Nuno Caldeira is a professional photographer and geographer based in Portugal, living on the Island of Madeira. He is a self-described Lensaby addict who brings his Lensbaby lenses with him on all of his adventures.  Nuno recently took our new Composer Pro II with Edge 50 Optic out exploring his gorgeous home town. Read on below to learn how Nuno uses this tilt lens to create photographs that capture his own unique perspective.

2_Nuno Lisbon

To get this shot of a Lisbon square I headed to a vantage point approximately four stories high (one of the big features of the Edge 50 is that you dont need to be very high to make miniature/diorama shots since its a wider lens). I picked the aperture (f/8) that allowed me a thick slice of focus to capture the statue in full, tried different slices of focus in different directions before choosing this diagonal slice. When shooting always check the result since the exposure meter isn’t precise and you might get over or under exposed images depending on the tilting direction towards the sun.

2_Nuno Hillside

Depth of field manipulation can easily be achieved when tilting the Composer Pro II with the Edge 50 optic. I set the size of the slice of focus by changing aperture to f/5.6 and tilt the lens until the slice follows along the path the hiker is using, resulting in a perfectly smooth bokeh in the out of focus areas on the frame.

2_Nuno Mountain

For this shot I took advantage of the slice of focus that allows me to focus from close to infinite. I opted to create a slice of focus that allowed me to keep the couple, the path, and the two mountain peaks in focus with an aperture of f/8. This way it allowed me create the miniature effect in camera while shooting and making slight adjustments if needed as I shot.

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In shots like these, where there’s a lot going on, there are many options for the slice of focus. Try to focus on the objects/subjects that stand out and aren’t all the same size – this way the miniature look is easily achievable with a aperture from f4 to f8. As you can see in this shot, I placed the slice of focus diagonally, along the building and down into the beach goers. I ignored areas of the frame that were more “neutral” in color and homogeneous like the sea. This approach attracts the viewers eye to what you want them to see and “removes” the unwanted subjects with a smooth and bokehlicious blur.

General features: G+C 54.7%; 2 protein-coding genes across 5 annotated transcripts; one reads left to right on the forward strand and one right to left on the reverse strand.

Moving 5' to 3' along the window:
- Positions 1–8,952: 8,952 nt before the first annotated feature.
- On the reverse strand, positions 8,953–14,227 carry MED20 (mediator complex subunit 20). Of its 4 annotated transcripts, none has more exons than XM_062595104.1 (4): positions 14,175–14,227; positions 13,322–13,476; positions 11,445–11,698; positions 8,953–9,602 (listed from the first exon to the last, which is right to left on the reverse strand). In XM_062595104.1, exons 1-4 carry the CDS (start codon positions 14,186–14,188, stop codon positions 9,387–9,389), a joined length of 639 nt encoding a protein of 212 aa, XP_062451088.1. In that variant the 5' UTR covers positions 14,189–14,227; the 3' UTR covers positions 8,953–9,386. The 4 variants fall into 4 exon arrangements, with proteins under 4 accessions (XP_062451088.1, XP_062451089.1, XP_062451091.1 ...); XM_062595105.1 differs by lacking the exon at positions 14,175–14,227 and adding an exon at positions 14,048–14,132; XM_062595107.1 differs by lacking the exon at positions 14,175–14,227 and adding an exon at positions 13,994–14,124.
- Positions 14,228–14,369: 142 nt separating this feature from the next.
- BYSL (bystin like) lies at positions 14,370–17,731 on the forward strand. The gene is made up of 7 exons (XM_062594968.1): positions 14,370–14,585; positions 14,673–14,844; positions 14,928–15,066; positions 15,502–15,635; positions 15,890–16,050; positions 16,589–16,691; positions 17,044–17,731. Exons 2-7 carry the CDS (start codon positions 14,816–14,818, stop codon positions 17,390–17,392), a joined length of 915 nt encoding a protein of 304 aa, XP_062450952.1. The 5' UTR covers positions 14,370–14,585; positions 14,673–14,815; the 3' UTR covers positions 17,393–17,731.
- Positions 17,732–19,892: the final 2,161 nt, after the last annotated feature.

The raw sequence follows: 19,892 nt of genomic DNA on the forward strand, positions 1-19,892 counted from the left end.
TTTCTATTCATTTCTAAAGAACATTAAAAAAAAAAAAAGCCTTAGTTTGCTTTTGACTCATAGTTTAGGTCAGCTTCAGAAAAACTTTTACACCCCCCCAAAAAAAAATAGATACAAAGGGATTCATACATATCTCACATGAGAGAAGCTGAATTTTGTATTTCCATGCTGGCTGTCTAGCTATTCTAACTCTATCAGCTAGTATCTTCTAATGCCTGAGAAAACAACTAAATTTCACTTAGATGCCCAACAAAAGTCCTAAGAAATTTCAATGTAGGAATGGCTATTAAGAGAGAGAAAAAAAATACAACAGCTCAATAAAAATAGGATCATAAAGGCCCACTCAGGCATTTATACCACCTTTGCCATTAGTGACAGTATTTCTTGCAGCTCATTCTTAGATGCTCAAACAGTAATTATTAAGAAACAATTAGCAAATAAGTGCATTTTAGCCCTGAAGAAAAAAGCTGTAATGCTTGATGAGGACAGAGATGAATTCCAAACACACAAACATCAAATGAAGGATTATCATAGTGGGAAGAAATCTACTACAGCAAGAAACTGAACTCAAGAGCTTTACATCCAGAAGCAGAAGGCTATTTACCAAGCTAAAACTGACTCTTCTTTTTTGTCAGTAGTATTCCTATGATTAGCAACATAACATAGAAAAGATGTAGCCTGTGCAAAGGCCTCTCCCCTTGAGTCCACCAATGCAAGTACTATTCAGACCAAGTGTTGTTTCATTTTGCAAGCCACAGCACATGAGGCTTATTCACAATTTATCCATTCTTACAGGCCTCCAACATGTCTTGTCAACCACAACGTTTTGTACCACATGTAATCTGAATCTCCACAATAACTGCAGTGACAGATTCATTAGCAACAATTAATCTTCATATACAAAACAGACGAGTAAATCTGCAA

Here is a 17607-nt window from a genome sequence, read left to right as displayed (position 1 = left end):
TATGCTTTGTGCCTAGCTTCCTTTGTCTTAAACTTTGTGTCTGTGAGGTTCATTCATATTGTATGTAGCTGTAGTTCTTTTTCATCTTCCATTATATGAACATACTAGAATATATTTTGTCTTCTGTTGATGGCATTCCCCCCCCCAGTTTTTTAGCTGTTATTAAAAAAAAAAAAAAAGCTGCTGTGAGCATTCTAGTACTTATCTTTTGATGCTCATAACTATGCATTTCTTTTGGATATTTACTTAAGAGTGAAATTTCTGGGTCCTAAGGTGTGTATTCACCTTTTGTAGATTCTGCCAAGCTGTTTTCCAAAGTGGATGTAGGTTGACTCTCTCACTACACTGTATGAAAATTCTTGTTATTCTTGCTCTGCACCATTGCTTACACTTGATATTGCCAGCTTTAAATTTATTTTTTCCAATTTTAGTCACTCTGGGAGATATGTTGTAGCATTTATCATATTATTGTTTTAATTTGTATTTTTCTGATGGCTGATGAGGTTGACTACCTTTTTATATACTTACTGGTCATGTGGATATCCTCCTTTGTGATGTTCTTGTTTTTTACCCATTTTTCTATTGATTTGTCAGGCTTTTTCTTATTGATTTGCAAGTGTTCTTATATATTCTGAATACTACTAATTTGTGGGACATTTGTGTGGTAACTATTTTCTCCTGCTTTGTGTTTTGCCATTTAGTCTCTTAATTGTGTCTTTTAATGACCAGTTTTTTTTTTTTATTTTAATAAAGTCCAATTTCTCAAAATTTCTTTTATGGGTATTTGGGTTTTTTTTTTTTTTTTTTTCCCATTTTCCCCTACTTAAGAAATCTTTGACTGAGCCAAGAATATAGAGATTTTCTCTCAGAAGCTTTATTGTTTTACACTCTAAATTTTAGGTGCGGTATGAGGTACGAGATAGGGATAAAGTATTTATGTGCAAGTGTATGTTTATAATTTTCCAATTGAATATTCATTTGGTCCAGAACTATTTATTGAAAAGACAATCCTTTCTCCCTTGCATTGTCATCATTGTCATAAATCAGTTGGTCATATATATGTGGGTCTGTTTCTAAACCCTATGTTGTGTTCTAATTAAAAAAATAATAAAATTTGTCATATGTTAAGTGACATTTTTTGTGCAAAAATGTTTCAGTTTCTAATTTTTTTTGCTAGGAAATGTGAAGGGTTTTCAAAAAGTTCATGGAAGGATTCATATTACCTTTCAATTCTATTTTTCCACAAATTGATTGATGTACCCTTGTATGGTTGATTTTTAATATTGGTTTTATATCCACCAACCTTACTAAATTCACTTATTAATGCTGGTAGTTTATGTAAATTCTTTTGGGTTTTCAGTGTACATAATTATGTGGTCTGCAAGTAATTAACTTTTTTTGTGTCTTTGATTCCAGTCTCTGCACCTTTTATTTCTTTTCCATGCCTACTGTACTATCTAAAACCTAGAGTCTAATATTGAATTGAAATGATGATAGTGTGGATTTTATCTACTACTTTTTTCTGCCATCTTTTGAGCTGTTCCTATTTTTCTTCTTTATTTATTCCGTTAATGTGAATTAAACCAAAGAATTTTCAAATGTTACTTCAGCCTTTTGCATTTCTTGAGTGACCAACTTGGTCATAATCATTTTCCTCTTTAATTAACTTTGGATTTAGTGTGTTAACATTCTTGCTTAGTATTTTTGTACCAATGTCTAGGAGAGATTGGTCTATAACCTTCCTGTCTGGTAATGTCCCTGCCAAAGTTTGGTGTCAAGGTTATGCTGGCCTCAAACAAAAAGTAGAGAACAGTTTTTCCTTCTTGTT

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Action shots require much more preparation. In these cases, play it safe, pick an aperture of either f5.6 or f8 so that the slice of focus will be thick enough. Beforehand, choose the direction of the slice of focus where one or the two subjects will cross allowing you to manipulate the depth of field and focus on the first and second object even though they’re different distances, as in this example.

Learn more about Composer Pro II with Edge 50 Optic and how it can help you see in a new way on your next photographic adventure – be it somewhere exotic or simply stepping out your front door.

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